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Area 52 and our bodies: dystopian thoughts and bound strength

A few years back, coincidentally at the 50th anniversary of the so-called alien landing in Roswell, NM, I was at a small family gathering which included my brother, retired Maj. Walter Lowe, US Army.  I knew that my brother was building a house outside of Roswell.  So I said, “Walter, we were alive at that time of the landing, how come we didn’t hear anything about it?  You would think news such as that would have traveled 90 miles to Eunice NM?”

Walter said, “Linda, over 3000 people a week are visiting those little museums in Roswell, and personally, I think it could have happened.”

We had a good laugh and went on to our visit with our relatives, expats to Texas after the Civil War when there was nothing left to eat but watercress after Sherman went through north of Atlanta.

(So, I hope I just established my street cred here for disaster identifying.)

Nowadays, many seem ultra-worried into bound strength about the coming disasters.  I don’t think disaster thoughts are a good motivator for taking personal action on environmental disaster, or any other potential disaster.

I mean, if you have to whip up a disaster response to throw a bottle into the recycle bin, you are going to be one miserable puppy.

Here’s what the disaster response looks like in your body:  Arnold Schwarzenegger in Terminator.

On a scale of 1 through 10 from free flow to bound strength, we’d rather be somewhere in the middle.  More like Will Smith in the movie Independence Day, where he has the flow to take action and the strength to do it.

(1)Free flow excess would be Plastic Man— and(10)bound strength excess, Arnold.  In the middle, around (5 to 6), we have Ginger Rogers, Fred Astaire, Gene Kelly, and Will Smith.  Strong enough to leap on a table and free enough to keep on dancing. Strong enough to kick an alien around, and free enough to look good doing it.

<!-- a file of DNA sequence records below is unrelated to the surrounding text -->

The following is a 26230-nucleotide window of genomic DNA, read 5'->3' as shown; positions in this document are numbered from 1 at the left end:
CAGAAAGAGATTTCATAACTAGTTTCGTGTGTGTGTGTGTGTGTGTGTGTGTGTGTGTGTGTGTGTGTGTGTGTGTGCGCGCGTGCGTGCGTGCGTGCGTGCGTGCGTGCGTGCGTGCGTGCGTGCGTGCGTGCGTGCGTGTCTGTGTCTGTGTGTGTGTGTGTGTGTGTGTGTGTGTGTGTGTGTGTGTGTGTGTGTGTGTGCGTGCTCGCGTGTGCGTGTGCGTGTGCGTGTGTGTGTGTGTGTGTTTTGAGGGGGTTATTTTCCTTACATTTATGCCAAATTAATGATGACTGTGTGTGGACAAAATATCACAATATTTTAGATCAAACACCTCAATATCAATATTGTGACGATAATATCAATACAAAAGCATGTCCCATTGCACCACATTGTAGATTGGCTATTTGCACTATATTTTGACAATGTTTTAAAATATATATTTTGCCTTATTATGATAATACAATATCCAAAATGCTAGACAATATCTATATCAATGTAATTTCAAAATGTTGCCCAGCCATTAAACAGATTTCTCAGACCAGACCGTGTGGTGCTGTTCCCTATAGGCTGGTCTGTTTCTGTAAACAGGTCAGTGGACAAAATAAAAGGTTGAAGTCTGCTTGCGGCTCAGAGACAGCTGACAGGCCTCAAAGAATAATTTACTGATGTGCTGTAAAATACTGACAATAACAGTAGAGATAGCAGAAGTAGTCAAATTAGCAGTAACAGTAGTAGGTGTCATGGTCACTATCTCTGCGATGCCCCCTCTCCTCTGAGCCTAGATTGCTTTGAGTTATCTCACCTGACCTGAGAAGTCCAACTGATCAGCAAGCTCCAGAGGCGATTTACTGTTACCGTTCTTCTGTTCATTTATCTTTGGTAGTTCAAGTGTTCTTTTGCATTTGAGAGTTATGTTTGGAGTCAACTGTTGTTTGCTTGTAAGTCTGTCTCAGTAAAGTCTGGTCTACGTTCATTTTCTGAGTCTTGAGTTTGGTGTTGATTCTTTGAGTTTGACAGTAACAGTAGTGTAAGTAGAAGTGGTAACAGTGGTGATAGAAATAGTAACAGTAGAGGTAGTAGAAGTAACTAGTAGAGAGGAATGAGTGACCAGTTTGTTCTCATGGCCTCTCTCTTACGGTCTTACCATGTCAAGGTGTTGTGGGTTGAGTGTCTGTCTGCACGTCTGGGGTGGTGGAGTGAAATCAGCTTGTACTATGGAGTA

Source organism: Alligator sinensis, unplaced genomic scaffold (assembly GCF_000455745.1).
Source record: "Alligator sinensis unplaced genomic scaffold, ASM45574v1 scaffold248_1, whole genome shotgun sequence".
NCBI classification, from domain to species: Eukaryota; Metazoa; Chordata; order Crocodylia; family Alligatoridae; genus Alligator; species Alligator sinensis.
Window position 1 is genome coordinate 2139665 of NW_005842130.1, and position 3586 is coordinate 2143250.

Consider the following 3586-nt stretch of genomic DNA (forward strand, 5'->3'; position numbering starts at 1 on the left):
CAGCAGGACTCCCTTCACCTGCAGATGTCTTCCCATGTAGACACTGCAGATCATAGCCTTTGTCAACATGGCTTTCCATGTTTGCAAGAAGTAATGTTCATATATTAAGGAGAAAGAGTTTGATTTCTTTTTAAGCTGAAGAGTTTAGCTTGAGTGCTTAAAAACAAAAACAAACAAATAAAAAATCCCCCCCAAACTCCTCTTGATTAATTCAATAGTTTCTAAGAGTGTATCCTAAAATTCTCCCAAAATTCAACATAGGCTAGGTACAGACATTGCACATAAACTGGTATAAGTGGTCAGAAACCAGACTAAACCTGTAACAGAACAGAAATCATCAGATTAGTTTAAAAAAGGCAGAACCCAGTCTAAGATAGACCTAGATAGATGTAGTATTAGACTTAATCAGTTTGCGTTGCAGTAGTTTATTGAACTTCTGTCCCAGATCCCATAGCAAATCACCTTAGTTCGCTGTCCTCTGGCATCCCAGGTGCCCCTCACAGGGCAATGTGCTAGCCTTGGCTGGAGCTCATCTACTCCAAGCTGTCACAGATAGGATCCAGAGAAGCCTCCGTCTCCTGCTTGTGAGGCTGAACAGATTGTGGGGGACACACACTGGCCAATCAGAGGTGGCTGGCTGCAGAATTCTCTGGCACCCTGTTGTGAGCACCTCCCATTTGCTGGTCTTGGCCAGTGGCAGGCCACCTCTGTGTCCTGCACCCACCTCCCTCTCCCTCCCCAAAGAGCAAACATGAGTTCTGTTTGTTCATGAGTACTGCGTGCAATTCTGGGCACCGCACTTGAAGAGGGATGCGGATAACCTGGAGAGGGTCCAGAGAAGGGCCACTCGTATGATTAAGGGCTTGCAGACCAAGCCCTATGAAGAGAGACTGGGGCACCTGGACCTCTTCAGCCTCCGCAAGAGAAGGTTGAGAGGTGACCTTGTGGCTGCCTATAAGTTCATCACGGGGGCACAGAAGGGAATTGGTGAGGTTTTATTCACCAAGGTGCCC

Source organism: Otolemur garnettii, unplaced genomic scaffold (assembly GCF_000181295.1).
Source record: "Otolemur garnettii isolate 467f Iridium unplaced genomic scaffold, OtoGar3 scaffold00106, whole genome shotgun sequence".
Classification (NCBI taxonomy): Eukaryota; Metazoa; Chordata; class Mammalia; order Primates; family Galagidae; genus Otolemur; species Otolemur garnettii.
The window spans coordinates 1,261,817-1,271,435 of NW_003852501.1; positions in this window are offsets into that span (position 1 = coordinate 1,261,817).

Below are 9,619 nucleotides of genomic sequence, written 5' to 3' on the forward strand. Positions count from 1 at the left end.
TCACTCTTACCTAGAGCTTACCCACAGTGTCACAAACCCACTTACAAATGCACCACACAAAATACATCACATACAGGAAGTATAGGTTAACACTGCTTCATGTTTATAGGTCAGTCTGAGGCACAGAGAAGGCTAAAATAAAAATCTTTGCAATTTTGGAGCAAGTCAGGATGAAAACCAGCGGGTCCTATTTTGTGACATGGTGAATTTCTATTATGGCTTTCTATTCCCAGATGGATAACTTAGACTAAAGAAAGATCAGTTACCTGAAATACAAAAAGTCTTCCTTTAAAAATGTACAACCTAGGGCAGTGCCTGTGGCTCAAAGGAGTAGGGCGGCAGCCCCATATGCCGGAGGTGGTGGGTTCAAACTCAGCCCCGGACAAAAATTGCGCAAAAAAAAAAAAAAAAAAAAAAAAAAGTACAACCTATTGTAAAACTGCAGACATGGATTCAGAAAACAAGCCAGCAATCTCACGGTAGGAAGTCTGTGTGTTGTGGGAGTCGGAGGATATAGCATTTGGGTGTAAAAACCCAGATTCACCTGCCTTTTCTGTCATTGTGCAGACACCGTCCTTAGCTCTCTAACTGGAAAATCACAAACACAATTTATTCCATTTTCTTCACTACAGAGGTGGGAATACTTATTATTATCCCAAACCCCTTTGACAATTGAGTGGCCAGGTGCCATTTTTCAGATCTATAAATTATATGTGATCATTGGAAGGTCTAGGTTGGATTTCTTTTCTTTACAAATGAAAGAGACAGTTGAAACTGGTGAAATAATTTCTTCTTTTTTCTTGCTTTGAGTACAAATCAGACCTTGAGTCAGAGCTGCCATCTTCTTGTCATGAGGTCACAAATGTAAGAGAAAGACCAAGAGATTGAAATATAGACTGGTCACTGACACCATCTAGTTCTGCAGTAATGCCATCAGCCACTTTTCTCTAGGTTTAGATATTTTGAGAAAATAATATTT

Of course, it helps that they knew how things would turn out.  It is easier to keep the free flow/bound strength ratio when not worried.

Back to reducing bound strength in your life:   Everybody wants to get in on the stress reduction act these days.  I’m trying to be a little creative here with something new from Scientific American, this week.   Of course, I did no science on my idea for reducing bound strength using this Scientific American list,  but here is the idea anyway, followed by the list.

First, get together the standard stuff for living for a week, including water.

Then go through this list one book or movie at a time, each day, read and/or watch. Other good books and movies are in the comments after the list.

At the end, I think you will have burned yourself out on disasters, and will be in the middle range of the ratio of freeflow to bound strength.

Then go ahead, jump up on a table and dance.

The list:

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